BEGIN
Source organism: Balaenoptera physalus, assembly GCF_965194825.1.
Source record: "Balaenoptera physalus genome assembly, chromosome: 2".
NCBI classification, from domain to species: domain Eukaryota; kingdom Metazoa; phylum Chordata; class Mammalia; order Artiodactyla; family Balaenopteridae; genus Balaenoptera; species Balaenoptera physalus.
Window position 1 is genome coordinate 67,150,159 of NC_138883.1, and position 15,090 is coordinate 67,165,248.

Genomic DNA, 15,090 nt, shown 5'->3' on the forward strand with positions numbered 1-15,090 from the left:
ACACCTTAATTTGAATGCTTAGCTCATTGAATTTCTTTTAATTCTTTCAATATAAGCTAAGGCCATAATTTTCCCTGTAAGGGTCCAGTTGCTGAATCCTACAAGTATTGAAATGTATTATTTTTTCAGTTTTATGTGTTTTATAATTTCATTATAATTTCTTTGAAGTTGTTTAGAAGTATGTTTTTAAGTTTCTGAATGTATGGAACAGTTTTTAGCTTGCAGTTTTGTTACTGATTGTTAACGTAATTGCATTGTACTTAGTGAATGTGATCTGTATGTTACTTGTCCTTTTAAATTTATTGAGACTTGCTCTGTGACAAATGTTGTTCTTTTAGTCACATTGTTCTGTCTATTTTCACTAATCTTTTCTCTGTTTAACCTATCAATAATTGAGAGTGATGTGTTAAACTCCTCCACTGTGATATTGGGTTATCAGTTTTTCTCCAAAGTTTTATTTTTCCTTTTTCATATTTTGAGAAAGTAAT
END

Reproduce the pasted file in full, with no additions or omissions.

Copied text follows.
Source organism: Balaenoptera physalus, assembly GCF_965194825.1.
Source record: "Balaenoptera physalus genome assembly, chromosome: 2".
NCBI classification, from domain to species: domain Eukaryota; kingdom Metazoa; phylum Chordata; class Mammalia; order Artiodactyla; family Balaenopteridae; genus Balaenoptera; species Balaenoptera physalus.
Window position 1 is genome coordinate 67,150,159 of NC_138883.1, and position 15,090 is coordinate 67,165,248.

Genomic DNA, 15,090 nt, shown 5'->3' on the forward strand with positions numbered 1-15,090 from the left:
ACACCTTAATTTGAATGCTTAGCTCATTGAATTTCTTTTAATTCTTTCAATATAAGCTAAGGCCATAATTTTCCCTGTAAGGGTCCAGTTGCTGAATCCTACAAGTATTGAAATGTATTATTTTTTCAGTTTTATGTGTTTTATAATTTCATTATAATTTCTTTGAAGTTGTTTAGAAGTATGTTTTTAAGTTTCTGAATGTATGGAACAGTTTTTAGCTTGCAGTTTTGTTACTGATTGTTAACGTAATTGCATTGTACTTAGTGAATGTGATCTGTATGTTACTTGTCCTTTTAAATTTATTGAGACTTGCTCTGTGACAAATGTTGTTCTTTTAGTCACATTGTTCTGTCTATTTTCACTAATCTTTTCTCTGTTTAACCTATCAATAATTGAGAGTGATGTGTTAAACTCCTCCACTGTGATATTGGGTTATCAGTTTTTCTCCAAAGTTTTATTTTTCCTTTTTCATATTTTGAGAAAGTAAT